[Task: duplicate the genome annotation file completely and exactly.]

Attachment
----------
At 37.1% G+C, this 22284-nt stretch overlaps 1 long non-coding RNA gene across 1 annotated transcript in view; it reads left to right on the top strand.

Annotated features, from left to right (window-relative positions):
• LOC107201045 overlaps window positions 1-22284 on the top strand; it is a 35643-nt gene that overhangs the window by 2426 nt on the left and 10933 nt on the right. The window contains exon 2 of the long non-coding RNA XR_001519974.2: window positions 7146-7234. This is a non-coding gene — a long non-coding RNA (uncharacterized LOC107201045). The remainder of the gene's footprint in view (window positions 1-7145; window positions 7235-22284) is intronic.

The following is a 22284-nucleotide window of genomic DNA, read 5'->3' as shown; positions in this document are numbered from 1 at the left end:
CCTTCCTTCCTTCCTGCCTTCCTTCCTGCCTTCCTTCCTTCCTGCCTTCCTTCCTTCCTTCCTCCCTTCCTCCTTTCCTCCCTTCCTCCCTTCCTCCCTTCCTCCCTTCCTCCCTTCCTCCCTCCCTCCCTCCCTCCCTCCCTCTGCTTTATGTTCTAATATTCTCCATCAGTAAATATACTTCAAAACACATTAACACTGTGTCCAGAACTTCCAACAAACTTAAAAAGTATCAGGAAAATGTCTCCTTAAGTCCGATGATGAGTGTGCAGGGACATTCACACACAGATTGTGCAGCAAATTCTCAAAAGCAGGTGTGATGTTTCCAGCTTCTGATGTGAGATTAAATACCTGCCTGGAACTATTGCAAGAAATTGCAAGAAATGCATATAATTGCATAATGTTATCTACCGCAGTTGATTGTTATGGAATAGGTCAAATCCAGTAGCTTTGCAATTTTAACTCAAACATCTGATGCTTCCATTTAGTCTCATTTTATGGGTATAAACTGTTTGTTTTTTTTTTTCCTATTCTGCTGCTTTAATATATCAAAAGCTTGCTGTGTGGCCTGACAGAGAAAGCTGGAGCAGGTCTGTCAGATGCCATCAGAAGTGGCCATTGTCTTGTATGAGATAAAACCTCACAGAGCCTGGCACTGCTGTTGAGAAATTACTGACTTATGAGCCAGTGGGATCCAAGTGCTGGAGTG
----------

At 37.1% G+C, this 22284-nt stretch overlaps 1 long non-coding RNA gene across 1 annotated transcript in view; it reads left to right on the top strand.

Annotated features, from left to right (window-relative positions):
• LOC107201045 overlaps window positions 1-22284 on the top strand; it is a 35643-nt gene that overhangs the window by 2426 nt on the left and 10933 nt on the right. The window contains exon 2 of the long non-coding RNA XR_001519974.2: window positions 7146-7234. This is a non-coding gene — a long non-coding RNA (uncharacterized LOC107201045). The remainder of the gene's footprint in view (window positions 1-7145; window positions 7235-22284) is intronic.

The following is a 22284-nucleotide window of genomic DNA, read 5'->3' as shown; positions in this document are numbered from 1 at the left end:
CCTTCCTTCCTTCCTGCCTTCCTTCCTGCCTTCCTTCCTTCCTGCCTTCCTTCCTTCCTTCCTCCCTTCCTCCTTTCCTCCCTTCCTCCCTTCCTCCCTTCCTCCCTTCCTCCCTTCCTCCCTCCCTCCCTCCCTCCCTCCCTCTGCTTTATGTTCTAATATTCTCCATCAGTAAATATACTTCAAAACACATTAACACTGTGTCCAGAACTTCCAACAAACTTAAAAAGTATCAGGAAAATGTCTCCTTAAGTCCGATGATGAGTGTGCAGGGACATTCACACACAGATTGTGCAGCAAATTCTCAAAAGCAGGTGTGATGTTTCCAGCTTCTGATGTGAGATTAAATACCTGCCTGGAACTATTGCAAGAAATTGCAAGAAATGCATATAATTGCATAATGTTATCTACCGCAGTTGATTGTTATGGAATAGGTCAAATCCAGTAGCTTTGCAATTTTAACTCAAACATCTGATGCTTCCATTTAGTCTCATTTTATGGGTATAAACTGTTTGTTTTTTTTTTTCCTATTCTGCTGCTTTAATATATCAAAAGCTTGCTGTGTGGCCTGACAGAGAAAGCTGGAGCAGGTCTGTCAGATGCCATCAGAAGTGGCCATTGTCTTGTATGAGATAAAACCTCACAGAGCCTGGCACTGCTGTTGAGAAATTACTGACTTATGAGCCAGTGGGATCCAAGTGCTGGAGTG